a town worthy of the name, Fort Worth marked the frontier where civilization ended and “the West began.” There was a community around the fort as early as 1853, but law and order was slow in coming. For the next twenty years, the peace was kept by a sheriff who could call on a trio of constables in a pinch. Since there was no town to speak of, there was no need for a municipal law officer, specifically, a marshal. The county lawman (the sheriff) and the precinct lawman (the constable) could easily get the job done. For Tarrant

County’s first twelve sheriffs, it was a part-time job; the rest of the time they were farmers or cattlemen or shopkeepers. Fort Worth finally got its own law enforcement in 1873 when it was chartered by the state legislature, making it the first town between Dallas and

El Paso to have its own marshal.

The sheriff, however, remained the principal local law officer even after Fort Worth had a marshal. His domain was mostly empty prairie plus a handful of settlements such as Birdville and Johnson’s

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Medium 9781770906730


Neil Peart ECW Press ePub



THE SETTING OF THE OPENING PHOTOGRAPH is Death Valley National Park, California, near the site called Natural Bridge. The snow-topped Panamint Mountains form the backdrop, while I am gesticulating and (no doubt) pontificating in the middle, surrounded by the people and cameras of the Hudson Music crew. The subject of my little speech was drumming—specifically, drumming in front of an audience.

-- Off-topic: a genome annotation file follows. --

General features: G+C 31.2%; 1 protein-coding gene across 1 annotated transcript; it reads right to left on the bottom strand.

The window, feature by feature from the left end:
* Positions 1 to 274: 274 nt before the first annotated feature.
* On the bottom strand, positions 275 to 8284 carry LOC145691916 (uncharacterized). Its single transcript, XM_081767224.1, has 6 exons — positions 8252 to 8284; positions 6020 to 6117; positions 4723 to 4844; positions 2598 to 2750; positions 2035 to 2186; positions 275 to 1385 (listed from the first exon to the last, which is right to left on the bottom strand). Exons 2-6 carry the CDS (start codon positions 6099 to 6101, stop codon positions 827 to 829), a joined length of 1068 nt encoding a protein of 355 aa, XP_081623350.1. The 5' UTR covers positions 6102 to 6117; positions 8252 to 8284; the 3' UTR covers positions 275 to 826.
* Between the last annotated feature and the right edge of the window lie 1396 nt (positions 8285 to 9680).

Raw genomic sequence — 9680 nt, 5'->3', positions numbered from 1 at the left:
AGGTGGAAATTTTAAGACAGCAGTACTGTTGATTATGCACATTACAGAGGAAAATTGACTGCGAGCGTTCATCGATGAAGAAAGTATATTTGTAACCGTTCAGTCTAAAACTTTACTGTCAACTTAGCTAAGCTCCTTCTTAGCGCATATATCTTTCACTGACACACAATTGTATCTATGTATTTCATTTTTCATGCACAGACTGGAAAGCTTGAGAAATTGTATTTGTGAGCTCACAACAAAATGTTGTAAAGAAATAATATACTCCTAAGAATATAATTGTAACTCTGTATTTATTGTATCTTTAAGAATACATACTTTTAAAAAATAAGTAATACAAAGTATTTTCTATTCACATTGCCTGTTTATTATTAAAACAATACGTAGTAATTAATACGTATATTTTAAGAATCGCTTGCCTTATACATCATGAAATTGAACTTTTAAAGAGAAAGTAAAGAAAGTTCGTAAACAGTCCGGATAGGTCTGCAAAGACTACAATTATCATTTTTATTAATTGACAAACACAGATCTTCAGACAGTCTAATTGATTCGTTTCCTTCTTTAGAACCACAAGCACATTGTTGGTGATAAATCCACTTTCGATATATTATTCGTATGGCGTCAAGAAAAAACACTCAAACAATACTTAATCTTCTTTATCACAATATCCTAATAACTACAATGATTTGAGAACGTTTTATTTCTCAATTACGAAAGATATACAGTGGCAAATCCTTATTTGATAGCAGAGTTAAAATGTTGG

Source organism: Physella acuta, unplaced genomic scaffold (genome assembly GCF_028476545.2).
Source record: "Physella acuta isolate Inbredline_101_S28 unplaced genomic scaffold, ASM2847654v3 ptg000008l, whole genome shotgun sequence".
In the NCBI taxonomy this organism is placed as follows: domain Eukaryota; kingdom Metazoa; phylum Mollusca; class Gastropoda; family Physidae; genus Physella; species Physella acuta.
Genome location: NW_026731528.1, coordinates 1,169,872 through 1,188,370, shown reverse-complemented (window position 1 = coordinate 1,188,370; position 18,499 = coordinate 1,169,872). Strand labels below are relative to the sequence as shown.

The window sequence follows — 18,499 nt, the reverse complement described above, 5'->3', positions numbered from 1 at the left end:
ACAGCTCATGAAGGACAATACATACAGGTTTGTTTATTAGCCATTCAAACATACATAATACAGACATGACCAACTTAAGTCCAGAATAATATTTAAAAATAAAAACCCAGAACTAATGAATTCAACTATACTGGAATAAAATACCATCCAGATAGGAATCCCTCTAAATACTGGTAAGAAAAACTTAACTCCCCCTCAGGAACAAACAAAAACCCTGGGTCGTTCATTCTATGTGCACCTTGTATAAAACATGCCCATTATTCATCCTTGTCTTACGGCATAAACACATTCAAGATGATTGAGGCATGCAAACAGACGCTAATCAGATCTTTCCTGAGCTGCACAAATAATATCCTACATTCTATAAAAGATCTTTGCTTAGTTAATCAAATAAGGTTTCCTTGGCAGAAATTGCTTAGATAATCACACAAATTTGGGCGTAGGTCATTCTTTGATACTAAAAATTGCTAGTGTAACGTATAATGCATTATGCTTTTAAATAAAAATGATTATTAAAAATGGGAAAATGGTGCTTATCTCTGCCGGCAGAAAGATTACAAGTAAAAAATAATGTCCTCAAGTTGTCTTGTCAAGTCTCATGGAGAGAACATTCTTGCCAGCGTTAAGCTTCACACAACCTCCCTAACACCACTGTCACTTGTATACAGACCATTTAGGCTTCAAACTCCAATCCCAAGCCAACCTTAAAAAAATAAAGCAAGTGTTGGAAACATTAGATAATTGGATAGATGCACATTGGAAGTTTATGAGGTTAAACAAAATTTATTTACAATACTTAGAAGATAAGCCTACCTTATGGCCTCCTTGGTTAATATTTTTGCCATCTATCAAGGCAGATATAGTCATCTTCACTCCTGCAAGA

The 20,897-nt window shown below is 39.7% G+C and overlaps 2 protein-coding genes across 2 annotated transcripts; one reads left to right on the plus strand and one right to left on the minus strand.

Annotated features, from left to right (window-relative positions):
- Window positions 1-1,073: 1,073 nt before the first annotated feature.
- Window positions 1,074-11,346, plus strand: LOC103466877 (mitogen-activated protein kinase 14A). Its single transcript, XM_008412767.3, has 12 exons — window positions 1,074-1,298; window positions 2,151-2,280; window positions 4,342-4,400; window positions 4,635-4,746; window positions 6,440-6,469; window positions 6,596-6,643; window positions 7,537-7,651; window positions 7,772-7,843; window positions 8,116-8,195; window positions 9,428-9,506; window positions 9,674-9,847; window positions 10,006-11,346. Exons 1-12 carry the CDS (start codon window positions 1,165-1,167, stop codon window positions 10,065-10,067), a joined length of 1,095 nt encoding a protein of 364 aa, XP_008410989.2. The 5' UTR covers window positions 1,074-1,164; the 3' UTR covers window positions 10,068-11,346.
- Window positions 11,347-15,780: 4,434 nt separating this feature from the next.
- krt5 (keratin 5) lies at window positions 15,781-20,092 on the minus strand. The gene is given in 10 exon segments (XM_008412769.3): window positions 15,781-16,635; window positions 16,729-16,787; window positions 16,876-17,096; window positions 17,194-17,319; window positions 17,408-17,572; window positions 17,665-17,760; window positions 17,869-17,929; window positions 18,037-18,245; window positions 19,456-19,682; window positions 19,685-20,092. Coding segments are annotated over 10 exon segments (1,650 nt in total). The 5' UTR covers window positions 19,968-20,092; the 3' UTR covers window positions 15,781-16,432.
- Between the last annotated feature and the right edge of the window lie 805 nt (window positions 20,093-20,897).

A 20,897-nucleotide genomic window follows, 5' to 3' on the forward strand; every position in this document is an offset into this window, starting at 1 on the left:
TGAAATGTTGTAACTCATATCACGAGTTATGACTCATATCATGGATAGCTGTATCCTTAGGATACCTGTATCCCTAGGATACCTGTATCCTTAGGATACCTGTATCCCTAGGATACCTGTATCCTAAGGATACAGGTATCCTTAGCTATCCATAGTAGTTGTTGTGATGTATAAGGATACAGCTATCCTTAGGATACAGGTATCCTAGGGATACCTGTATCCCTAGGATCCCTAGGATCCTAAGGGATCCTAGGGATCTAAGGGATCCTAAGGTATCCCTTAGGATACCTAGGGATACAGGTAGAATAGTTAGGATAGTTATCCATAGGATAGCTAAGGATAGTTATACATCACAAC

So that explains the title, but suggests a number of other questions. Starting with, I suppose, “Um … why?”

Well, it started in 1995, when I made an instructional video about composing drum parts and recording them, called A Work in Progress. My collaborators on that project were Paul Siegel and Rob Wallis, and we had enjoyed working together, sharing our ideas and realizing them on film. Paul and Rob were both drummers who had gravitated to the educational side, founding the Drummer’s Collective in New York City, then later Hudson Music, to make instructional DVDs. They were around the same age as my bandmates and me, and likewise had enjoyed a long, productive partnership of close to the same duration, so we understood one another.

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Medium 9780253010308

1 A Century of History and Heritage: The Roots of an Environmental Focus

Wendy Read Wertz Indiana University Press ePub